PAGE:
Fishing Report for the Florida Panhandle
Capt. Alex Crawford
September 27, 2004
Carrabelle - Saltwater Fishing Report
CHARLEY, FRANCES, IVAN AND JEANNE
Donít know about you, but for the remainder of this millennium I will not be tuning into the TV weather channel or anxiously awaiting the next update of computer weather models to see the latest hurricane tracks. I am way over it! What is the old saying about having the ability to accept the things one cannot change. Well, easy to say, hard to do. As I bang on my word machine, winds are blowiní a gale in the two mile channel. Jeanne is headed for my friends up north and she is such a little mother doggy.
Regretfully, there just ainít much to report. My sincere apologies for being remiss in updating my fishy info. Been somewhat pre-occupied lately with matters of personal safety. All the water and sewer lines under my home were taken by Ivanís surge and my dock looks like a pressure-treated pine mosaic. My attitude has been a bit snarky lately.
We did manage a corporate outing this past Saturday, before the wind and seas became unfishable. A group of gentlemen from Atlanta came to town for some r&r. A few of the boys joined me to rock and roll offshore and a few more boarded Capt. Jimmyís boat for a trout soiree.
The offshore bite was again outstanding with a nice catch of red and gray snappers and gag groupers. When we arrived at our waypoint, the sonar showed big fish up off the coral bottom. This was not a show of triggers dispersed all throughout the water column, it was groupers and snappers holding just off the hard bottom. With days and days of stiff northeast winds, the seas build and the current rips with the surge. The fish move up, so they wonít get beat up in the rocks. The falling barometric pressure ahead of Jeanne had the fish in a survival, eating posture. For a while, every pinfish and cigar minnow got inhaled on every drop. This captain/mate was bouncing around the boat like a one-armed wall paper hanger in a wind storm, trying to leader fish with triple hookups. The crew and guide would sleep well that night from exhaustive pumping and winding, as well as from getting our butts kicked on the return run to the hill. Fish hard-play hard. Lifeís a breeze having fun catching fish!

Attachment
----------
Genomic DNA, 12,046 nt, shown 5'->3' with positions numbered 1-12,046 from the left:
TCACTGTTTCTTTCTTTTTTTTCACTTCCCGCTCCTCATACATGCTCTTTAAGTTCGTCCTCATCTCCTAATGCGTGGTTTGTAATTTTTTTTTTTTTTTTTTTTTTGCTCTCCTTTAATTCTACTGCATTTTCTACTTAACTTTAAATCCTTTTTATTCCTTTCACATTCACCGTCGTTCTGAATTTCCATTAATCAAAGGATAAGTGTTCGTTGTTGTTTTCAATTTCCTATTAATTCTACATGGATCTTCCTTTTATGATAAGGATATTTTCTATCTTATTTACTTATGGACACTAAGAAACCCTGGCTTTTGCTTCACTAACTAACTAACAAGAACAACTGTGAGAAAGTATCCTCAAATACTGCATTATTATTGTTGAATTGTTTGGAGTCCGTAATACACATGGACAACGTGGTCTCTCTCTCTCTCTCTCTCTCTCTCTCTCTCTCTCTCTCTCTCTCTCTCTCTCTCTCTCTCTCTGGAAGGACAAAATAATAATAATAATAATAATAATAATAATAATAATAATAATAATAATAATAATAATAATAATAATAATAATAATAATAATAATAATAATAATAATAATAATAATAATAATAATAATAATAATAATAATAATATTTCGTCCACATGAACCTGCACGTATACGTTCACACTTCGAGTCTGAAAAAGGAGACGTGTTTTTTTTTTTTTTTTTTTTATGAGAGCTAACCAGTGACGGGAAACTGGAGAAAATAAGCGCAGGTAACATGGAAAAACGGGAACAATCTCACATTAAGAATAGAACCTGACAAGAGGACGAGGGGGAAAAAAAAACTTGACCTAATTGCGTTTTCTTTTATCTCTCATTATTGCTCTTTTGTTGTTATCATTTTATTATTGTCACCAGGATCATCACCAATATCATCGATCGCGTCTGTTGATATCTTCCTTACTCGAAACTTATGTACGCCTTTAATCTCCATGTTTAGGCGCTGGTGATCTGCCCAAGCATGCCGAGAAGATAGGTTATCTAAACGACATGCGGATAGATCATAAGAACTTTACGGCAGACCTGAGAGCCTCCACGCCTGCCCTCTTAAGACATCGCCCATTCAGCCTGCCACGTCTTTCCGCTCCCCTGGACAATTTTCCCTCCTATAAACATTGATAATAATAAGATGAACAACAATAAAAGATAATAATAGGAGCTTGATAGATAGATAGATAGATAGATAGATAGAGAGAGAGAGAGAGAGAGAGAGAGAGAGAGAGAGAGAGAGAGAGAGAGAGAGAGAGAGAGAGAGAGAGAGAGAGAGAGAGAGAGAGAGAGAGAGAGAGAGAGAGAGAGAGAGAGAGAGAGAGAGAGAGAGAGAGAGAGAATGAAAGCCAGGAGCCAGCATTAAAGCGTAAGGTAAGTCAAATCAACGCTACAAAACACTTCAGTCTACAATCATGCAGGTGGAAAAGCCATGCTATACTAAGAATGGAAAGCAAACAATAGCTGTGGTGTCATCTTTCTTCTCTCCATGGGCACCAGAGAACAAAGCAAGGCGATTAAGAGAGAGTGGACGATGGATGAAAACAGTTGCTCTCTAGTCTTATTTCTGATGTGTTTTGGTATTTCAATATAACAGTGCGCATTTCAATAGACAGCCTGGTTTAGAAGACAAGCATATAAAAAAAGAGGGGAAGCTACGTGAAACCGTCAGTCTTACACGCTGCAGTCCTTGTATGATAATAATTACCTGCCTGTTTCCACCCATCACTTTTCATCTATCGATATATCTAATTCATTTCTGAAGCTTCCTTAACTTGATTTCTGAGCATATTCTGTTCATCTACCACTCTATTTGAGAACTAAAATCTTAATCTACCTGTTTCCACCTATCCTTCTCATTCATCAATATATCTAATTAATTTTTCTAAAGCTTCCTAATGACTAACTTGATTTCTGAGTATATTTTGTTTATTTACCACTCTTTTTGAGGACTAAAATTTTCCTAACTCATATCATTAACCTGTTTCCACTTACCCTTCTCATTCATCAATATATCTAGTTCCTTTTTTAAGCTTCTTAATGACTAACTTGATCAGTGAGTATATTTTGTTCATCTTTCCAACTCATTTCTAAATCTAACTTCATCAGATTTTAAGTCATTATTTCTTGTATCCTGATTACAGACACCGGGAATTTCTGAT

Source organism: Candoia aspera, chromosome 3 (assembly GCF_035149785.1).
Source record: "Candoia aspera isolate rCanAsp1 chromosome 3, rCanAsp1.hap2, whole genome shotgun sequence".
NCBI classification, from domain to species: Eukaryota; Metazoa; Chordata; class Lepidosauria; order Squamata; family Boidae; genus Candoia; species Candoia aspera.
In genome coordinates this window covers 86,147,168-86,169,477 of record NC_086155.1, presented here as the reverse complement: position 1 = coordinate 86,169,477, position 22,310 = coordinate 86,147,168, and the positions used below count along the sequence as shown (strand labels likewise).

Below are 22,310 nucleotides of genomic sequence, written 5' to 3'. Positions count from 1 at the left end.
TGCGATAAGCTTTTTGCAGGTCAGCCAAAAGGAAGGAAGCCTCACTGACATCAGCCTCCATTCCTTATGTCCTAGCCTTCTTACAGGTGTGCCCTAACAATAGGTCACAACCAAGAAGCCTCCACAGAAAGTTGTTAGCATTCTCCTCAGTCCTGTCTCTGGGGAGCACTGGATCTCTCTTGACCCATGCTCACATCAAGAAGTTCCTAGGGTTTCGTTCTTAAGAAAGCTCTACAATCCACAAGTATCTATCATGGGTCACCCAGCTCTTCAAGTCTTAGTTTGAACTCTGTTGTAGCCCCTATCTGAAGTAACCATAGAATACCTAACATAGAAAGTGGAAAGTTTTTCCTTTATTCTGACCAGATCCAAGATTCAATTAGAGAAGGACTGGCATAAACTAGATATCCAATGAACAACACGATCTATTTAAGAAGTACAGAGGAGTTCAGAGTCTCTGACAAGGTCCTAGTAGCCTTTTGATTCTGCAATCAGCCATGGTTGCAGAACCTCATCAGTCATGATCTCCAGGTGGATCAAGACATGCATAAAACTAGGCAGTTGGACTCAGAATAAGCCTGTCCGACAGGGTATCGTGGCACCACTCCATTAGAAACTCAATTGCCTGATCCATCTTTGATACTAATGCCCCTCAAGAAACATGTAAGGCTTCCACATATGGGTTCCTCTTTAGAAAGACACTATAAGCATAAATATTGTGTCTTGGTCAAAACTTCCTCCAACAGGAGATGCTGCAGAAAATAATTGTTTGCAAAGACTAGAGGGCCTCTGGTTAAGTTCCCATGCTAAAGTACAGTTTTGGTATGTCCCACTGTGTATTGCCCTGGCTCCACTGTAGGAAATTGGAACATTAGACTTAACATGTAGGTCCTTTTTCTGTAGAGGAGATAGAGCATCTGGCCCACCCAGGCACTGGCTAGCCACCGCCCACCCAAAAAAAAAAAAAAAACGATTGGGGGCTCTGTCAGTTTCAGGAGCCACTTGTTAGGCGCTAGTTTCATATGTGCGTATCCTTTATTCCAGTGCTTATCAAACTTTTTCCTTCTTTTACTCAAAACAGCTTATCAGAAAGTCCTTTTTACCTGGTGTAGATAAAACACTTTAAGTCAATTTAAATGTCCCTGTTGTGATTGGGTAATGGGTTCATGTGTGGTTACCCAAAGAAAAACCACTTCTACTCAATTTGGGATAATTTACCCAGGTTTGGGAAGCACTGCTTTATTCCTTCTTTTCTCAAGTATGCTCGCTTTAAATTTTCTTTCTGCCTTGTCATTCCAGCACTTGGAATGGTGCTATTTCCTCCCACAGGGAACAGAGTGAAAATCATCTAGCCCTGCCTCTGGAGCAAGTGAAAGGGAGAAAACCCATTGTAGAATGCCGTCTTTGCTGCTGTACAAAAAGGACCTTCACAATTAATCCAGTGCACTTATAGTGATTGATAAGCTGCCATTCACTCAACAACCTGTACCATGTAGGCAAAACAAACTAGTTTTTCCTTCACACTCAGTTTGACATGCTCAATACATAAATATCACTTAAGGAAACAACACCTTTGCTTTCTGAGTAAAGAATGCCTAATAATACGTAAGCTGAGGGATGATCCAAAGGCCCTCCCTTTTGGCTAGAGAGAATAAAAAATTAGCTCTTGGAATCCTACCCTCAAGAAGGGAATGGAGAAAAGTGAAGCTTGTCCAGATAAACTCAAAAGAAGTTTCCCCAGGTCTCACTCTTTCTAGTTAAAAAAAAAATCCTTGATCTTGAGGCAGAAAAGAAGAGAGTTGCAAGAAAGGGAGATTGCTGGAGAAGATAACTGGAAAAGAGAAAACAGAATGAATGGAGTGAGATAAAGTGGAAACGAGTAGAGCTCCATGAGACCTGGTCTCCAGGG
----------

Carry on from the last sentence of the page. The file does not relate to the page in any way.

The next weather forecast ( you read it first here) calls for another fabulous day on the unforgettable coast with spectacular scenery, dynamite fishing and fantastic fun for all. And almost forgot, no more hurricanes please; will everyone join your glasses and toast.
Till next tide, tight lines and solid hookups,
Captain Alex Crawford
Proud to be alive
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